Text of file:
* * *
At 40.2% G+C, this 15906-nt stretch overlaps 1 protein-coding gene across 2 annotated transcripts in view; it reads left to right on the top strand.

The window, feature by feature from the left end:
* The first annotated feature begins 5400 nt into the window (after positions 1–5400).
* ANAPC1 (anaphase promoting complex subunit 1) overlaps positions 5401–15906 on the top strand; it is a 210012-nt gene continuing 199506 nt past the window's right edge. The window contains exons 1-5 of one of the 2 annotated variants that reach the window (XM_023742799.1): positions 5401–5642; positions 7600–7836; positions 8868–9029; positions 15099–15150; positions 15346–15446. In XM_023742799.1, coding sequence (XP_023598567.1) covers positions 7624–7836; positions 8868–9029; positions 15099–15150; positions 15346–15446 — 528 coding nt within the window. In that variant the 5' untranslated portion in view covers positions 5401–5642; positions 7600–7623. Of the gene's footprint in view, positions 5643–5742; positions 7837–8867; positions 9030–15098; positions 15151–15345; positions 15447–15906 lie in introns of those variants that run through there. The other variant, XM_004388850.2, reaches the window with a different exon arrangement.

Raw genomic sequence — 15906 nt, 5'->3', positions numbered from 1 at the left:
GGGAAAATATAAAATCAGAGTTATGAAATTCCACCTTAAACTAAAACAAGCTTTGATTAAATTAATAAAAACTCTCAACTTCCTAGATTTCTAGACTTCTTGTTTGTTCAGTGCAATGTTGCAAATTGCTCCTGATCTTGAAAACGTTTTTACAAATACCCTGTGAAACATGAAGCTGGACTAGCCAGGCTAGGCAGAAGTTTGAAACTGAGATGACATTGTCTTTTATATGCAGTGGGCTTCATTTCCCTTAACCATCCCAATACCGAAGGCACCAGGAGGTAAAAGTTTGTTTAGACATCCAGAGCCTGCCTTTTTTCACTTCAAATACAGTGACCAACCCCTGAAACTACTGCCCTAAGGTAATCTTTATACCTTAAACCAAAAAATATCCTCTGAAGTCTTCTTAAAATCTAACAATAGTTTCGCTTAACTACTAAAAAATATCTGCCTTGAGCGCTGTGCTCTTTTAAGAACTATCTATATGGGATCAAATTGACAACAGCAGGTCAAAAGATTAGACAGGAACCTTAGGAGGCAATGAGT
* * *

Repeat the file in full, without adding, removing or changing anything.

At 40.2% G+C, this 15906-nt stretch overlaps 1 protein-coding gene across 2 annotated transcripts in view; it reads left to right on the top strand.

The window, feature by feature from the left end:
* The first annotated feature begins 5400 nt into the window (after positions 1–5400).
* ANAPC1 (anaphase promoting complex subunit 1) overlaps positions 5401–15906 on the top strand; it is a 210012-nt gene continuing 199506 nt past the window's right edge. The window contains exons 1-5 of one of the 2 annotated variants that reach the window (XM_023742799.1): positions 5401–5642; positions 7600–7836; positions 8868–9029; positions 15099–15150; positions 15346–15446. In XM_023742799.1, coding sequence (XP_023598567.1) covers positions 7624–7836; positions 8868–9029; positions 15099–15150; positions 15346–15446 — 528 coding nt within the window. In that variant the 5' untranslated portion in view covers positions 5401–5642; positions 7600–7623. Of the gene's footprint in view, positions 5643–5742; positions 7837–8867; positions 9030–15098; positions 15151–15345; positions 15447–15906 lie in introns of those variants that run through there. The other variant, XM_004388850.2, reaches the window with a different exon arrangement.

Raw genomic sequence — 15906 nt, 5'->3', positions numbered from 1 at the left:
GGGAAAATATAAAATCAGAGTTATGAAATTCCACCTTAAACTAAAACAAGCTTTGATTAAATTAATAAAAACTCTCAACTTCCTAGATTTCTAGACTTCTTGTTTGTTCAGTGCAATGTTGCAAATTGCTCCTGATCTTGAAAACGTTTTTACAAATACCCTGTGAAACATGAAGCTGGACTAGCCAGGCTAGGCAGAAGTTTGAAACTGAGATGACATTGTCTTTTATATGCAGTGGGCTTCATTTCCCTTAACCATCCCAATACCGAAGGCACCAGGAGGTAAAAGTTTGTTTAGACATCCAGAGCCTGCCTTTTTTCACTTCAAATACAGTGACCAACCCCTGAAACTACTGCCCTAAGGTAATCTTTATACCTTAAACCAAAAAATATCCTCTGAAGTCTTCTTAAAATCTAACAATAGTTTCGCTTAACTACTAAAAAATATCTGCCTTGAGCGCTGTGCTCTTTTAAGAACTATCTATATGGGATCAAATTGACAACAGCAGGTCAAAAGATTAGACAGGAACCTTAGGAGGCAATGAGT